DEBUG: blog_post
We knew we were joining a Community
15 Feb, 2018

Leavers’ claims that the EU used to be just a free trade area are wrong

Leavers like to say “no-one told us that the EU was more than a Common Market”. It suggests that the EU has changed its essence, or that the electorate was lied to in 1975. It also allows them to justify having had a second referendum after the 1975 vote, while objecting to a referendum once we know what Brexit means. London4Europe Committee member and former senior civil servant Michael Romberg looks at what was known at the time we joined the European Economic Comunity.

Certainly the peace and democracy side of the EU barely features in the debate in the UK. Nor does the idea that the UK is part of the European Project.

However that is not the same as saying either that the predecessors of the EU were only ever a free trade area or that no-one told us that there was more to it than trade.

The Schumann Declaration

The origin and nature of the European Communities is clear. They were set up in the aftermath of WWII to secure peace amongst member states. The Schumann declaration of May 1950 is often taken as the founding document of what is now the EU. It starts with the words "world peace".

The 1971 White Paper on joining the Communities

The opening of the 1971 White Paper shows the origins for the Communities (paragraphs 9+), including: “ 14. The Communities were thus founded to ensure the peace and prosperity of the six member countries … by a gradual elimination of the economic barriers and differences which had divided them in the first half of the century and before.”

Paragraph 15 of the White Paper quotes the 1969 Hague Communiqué of the Six which called for the completion, deepening and enlargement of the Communities and which talks of a Europe composed of states which is “conscious of the rôle it has to play in promoting the relaxation of international tension and the rapprochement among all peoples, and first and foremost amongst those of the entire European continent”. The Communiqué goes on that such a Europe “is indispensable if a mainspring of development, progress and culture, world equilibrium and peace is to be preserved.

Incidentally the case for British Membership of the European Communities (paragraphs 24+) is not different now from what it was then: “The European Communities have been established because the member countries have far more interests in common than differences. Western Europe is one of the great centres of world events, but individually none of its countries is now powerful enough to exert a decisive influence.” And “Our geographical, military, political, economic and social circumstances are so similar to those of the Six, and our objectives so much in common, that it is in our best interest to join forces with them in the creation of a wider European Community of free nations, whose joint strength and influence on the world can be so much greater than that of its individual members. If we remained outside the Communities, we should have to maintain our national interests and develop our national resources on a narrower base. No doubt we could do this; but the task of doing so would impose progressively heavier burdens on us and would become progressively more difficult as European political and economic unity proceeded without us in a neighbouring Community several times our size.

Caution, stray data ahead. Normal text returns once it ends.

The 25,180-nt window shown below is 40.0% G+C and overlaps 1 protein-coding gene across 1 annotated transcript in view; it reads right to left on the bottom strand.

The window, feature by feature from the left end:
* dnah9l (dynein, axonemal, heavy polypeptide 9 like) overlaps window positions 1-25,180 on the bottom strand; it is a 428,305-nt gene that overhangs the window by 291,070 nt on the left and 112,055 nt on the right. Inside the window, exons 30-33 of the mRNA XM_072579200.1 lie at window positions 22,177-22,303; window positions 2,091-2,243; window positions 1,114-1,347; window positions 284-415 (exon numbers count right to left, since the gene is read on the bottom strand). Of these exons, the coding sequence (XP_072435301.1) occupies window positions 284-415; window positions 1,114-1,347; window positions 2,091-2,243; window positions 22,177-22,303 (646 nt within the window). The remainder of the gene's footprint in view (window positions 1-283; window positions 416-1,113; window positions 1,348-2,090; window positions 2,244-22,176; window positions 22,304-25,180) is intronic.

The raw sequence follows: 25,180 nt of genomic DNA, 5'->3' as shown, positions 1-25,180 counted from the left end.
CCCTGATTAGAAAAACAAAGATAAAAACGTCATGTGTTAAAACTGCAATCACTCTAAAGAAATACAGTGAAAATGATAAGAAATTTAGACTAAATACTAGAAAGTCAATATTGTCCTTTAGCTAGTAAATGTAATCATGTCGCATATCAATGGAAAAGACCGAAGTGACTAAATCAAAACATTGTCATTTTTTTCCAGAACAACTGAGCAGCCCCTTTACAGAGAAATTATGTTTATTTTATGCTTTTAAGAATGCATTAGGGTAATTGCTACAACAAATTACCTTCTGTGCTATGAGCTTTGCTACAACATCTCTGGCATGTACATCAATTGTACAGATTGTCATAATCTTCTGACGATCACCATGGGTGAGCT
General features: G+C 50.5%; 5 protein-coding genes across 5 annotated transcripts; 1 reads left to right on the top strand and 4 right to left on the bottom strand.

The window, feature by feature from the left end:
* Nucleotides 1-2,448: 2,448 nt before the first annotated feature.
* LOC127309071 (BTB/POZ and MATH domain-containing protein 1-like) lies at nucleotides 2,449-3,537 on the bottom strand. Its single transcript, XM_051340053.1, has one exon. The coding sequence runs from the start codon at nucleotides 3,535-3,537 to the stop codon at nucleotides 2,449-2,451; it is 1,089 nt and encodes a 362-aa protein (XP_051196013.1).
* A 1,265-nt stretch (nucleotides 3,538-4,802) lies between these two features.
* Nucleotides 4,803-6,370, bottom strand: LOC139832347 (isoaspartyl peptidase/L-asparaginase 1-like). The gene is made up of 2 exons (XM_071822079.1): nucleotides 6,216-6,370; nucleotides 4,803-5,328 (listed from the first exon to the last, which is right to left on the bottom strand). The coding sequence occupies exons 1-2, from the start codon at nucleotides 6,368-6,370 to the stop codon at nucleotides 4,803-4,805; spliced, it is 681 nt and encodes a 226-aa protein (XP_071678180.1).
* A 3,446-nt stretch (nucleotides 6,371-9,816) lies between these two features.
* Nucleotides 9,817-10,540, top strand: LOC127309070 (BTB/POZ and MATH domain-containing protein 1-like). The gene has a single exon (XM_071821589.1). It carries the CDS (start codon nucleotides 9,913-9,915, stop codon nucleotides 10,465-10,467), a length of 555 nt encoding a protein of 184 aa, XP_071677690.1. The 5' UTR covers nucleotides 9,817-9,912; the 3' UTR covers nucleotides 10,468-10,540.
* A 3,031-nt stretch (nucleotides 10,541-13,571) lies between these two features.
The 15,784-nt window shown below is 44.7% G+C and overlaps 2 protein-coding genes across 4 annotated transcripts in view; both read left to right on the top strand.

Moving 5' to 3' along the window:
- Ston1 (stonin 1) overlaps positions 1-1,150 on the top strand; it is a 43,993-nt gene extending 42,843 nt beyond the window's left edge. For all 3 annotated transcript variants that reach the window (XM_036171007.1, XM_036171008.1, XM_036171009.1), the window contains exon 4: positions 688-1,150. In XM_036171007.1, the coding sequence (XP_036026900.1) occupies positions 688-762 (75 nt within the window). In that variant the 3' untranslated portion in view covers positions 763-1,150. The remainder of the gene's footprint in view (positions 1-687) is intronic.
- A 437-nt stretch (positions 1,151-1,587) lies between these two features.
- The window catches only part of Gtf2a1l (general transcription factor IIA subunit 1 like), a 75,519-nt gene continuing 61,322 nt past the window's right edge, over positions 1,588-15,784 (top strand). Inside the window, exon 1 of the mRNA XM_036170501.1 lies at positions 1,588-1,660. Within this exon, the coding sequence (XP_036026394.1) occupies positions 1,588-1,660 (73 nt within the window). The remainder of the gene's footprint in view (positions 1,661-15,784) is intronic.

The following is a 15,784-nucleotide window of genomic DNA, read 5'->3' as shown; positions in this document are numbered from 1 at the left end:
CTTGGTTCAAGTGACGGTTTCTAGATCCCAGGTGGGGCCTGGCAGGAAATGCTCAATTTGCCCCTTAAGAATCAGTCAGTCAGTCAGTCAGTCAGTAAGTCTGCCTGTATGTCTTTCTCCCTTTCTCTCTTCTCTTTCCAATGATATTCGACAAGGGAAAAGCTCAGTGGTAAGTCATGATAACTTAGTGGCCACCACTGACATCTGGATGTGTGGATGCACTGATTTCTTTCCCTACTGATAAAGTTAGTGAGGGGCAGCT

At paragraph 28 the White Paper recognises the Communities’ primary concern with economic policies and looks forward to the broadening of the scope of the Community’s external policies. Paragraph 33 looks forward to working together for our common interests.

Paragraph 37, discussing the alternative of a North American Free trade Area notes that “the six have firmly and repeatedly made clear that they reject the concept that European unity should be limited to the formation of a free trade area.

What did we do in 1973?

To make the point clearly and simply, we left the "European Free Trade Association" to join the “Communities”.

The clue is in the names.

The 1975 Referendum

In 1975 also the Government produced a leaflet for the referendum. It was sent to every household. As important as arguments for economic prosperity were arguments concerning political/military security and food security.

The section on the Aims of the Common Market makes clear that they go wider than trade:

“The aims of the Common Market are:

To bring together the peoples of Europe.

To raise living standards and improve working conditions.

To promote growth and boost world trade.

To help the poorest regions of Europe and the rest of the world.

To help maintain peace and freedom”

Nor is the primacy of EU law a recent surprise

The relevant Wikipedia page explains the supremacy of EU law and refers to a UK court decision that holds that the doctrine of the general supremacy of EU law was well established by the time that the European Communities Act was passed and that therefore Parliament would have understood its existence.


Peace not trade has always been the core of the EU’s mission.

We knew what we were doing when we joined the European peace and democracy project. It was the right thing to do then. It is the right thing to Remain in it now.